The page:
Determining Your Landbase Needs
A number of factors must be considered in order to determine the landbase capacity of your Farm Unit to safely receive manure. The OMAFRA computer software program NMAN or corresponding workbook (OMAFRA Publication 818) are tools that help farmers determine values for each of the following factors.
Legislative Note: A Farm Unit is the land and associated facilities of an agricultural operation. For more information on this topic or any other Legislative Note in this Factsheet, see the More Info boxes at end of the document.
Factor 1: Nutrient Value of Manure to be Applied
The nutrient value of manure varies greatly from one animal type to the next (see Table 1). The best way to determine the nutrient value of your manure is to have it analyzed by an accredited lab for nitrogen (N), phosphorus (P), potassium (K) and dry matter content. Take liquid manure samples from an agitated tank to obtain an accurate estimate of nutrients. For a representative solid manure sample, take samples from several locations of a pile. Average manure nutrient concentrations for a range of livestock types are found in the OMAFRA computer software program NMAN.
|Type of Livestock||# animals per NU|
|Large frame dairy cow||0.7|
|Swine- finishing pigs||6|
|Chickens- layer pullets||500|
* A NU is equal to the amount of manure needed to give the fertilizer replacement value of the lower of 43 kg of N or 55 kg of P. For example, it takes the manure from 3 beef feeders to get the equivalent of 1 NU.
Factor 2: Planned Crop Rotation
The nutrient requirements of crops vary from one crop to another. What are the nutrient requirements of your current crop rotation? To what extent can your manure be applied to meet these requirements?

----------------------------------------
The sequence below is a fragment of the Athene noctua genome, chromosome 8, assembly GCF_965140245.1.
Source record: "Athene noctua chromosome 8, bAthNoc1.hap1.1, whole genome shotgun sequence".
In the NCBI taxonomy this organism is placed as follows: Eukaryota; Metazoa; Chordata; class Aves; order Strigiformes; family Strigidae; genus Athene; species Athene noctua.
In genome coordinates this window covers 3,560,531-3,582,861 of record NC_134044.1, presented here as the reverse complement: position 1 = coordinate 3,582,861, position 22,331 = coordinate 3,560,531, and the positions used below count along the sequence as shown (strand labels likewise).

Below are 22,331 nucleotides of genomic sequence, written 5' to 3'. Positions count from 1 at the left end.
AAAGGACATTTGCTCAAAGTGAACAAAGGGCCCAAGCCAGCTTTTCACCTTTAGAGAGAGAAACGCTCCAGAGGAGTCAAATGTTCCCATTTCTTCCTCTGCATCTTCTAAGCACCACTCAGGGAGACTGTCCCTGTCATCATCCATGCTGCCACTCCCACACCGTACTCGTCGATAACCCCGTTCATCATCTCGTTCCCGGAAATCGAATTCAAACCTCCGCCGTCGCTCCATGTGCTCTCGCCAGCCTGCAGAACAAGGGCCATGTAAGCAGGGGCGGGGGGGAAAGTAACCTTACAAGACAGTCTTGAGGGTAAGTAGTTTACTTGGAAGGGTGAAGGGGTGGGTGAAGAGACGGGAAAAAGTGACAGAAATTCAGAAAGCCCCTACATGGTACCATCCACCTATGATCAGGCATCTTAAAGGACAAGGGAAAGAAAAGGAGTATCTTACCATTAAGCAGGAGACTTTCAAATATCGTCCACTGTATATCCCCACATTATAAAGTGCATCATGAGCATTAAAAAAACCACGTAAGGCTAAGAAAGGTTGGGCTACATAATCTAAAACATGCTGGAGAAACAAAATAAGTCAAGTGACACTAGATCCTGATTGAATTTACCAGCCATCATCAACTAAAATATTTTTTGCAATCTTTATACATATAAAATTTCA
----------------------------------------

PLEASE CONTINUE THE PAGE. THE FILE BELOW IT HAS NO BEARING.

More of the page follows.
Factor 3: Current Soil Nutrient Levels, Soil Type, and Topography of the Landbase
If soil nutrient levels are already high, nutrient additions from manure could be limited. The best way to determine the nutrient levels in your soil is to submit a soil sample for analysis. Soil type and topography can also limit the landbase capacity for manure due to the higher risk of occurrence of contaminated runoff from soil with low soil infiltration and steep slopes.
Factor 4: Proximity to watercourses or other environmentally sensitive areas
In order to reduce the risk of surface or well water contamination setbacks for manure application are used. These setbacks should be considered when calculating how much land remains for manure application.
Setbacks in Ontario
- 330 ft. (100 m) from municipal wells
- 50 ft. (15 m) from drilled wells or 100 ft. (30 m) from any other well
- 10 ft. (3 m) to 200 ft. (60 m) from the bank of surface water). This setback depends on a number of factors such as the incorporation method used, the slope near the watercourse and the P Index value (see OMAFRA Factsheet, Determining the Phosphorus Index for a Field, Order No. 05-067)